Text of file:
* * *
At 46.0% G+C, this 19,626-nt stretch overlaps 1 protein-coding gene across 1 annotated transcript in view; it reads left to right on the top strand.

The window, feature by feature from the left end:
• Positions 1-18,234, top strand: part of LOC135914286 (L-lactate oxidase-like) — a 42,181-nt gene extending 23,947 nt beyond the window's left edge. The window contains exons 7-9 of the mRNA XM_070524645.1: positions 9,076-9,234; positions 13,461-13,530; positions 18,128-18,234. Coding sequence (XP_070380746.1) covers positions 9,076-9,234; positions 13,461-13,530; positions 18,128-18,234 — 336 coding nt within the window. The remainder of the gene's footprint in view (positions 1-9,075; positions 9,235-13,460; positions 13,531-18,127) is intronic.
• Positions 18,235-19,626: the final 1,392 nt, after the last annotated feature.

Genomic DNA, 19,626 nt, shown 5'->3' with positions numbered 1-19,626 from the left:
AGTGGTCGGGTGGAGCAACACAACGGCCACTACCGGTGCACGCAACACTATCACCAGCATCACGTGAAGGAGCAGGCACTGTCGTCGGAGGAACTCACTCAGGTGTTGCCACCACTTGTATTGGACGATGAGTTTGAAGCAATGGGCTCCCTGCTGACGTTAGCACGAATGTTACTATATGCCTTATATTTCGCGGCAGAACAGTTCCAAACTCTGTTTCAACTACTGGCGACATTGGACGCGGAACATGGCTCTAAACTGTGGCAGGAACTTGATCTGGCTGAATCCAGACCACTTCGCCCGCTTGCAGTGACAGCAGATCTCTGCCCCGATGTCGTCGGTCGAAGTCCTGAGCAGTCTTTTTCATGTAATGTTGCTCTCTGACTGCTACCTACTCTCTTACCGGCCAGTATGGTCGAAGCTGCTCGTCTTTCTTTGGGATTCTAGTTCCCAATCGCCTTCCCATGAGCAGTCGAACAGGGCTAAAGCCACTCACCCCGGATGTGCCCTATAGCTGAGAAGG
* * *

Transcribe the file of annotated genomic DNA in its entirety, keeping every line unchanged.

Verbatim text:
At 46.0% G+C, this 19,626-nt stretch overlaps 1 protein-coding gene across 1 annotated transcript in view; it reads left to right on the top strand.

The window, feature by feature from the left end:
• Positions 1-18,234, top strand: part of LOC135914286 (L-lactate oxidase-like) — a 42,181-nt gene extending 23,947 nt beyond the window's left edge. The window contains exons 7-9 of the mRNA XM_070524645.1: positions 9,076-9,234; positions 13,461-13,530; positions 18,128-18,234. Coding sequence (XP_070380746.1) covers positions 9,076-9,234; positions 13,461-13,530; positions 18,128-18,234 — 336 coding nt within the window. The remainder of the gene's footprint in view (positions 1-9,075; positions 9,235-13,460; positions 13,531-18,127) is intronic.
• Positions 18,235-19,626: the final 1,392 nt, after the last annotated feature.

Genomic DNA, 19,626 nt, shown 5'->3' with positions numbered 1-19,626 from the left:
AGTGGTCGGGTGGAGCAACACAACGGCCACTACCGGTGCACGCAACACTATCACCAGCATCACGTGAAGGAGCAGGCACTGTCGTCGGAGGAACTCACTCAGGTGTTGCCACCACTTGTATTGGACGATGAGTTTGAAGCAATGGGCTCCCTGCTGACGTTAGCACGAATGTTACTATATGCCTTATATTTCGCGGCAGAACAGTTCCAAACTCTGTTTCAACTACTGGCGACATTGGACGCGGAACATGGCTCTAAACTGTGGCAGGAACTTGATCTGGCTGAATCCAGACCACTTCGCCCGCTTGCAGTGACAGCAGATCTCTGCCCCGATGTCGTCGGTCGAAGTCCTGAGCAGTCTTTTTCATGTAATGTTGCTCTCTGACTGCTACCTACTCTCTTACCGGCCAGTATGGTCGAAGCTGCTCGTCTTTCTTTGGGATTCTAGTTCCCAATCGCCTTCCCATGAGCAGTCGAACAGGGCTAAAGCCACTCACCCCGGATGTGCCCTATAGCTGAGAAGG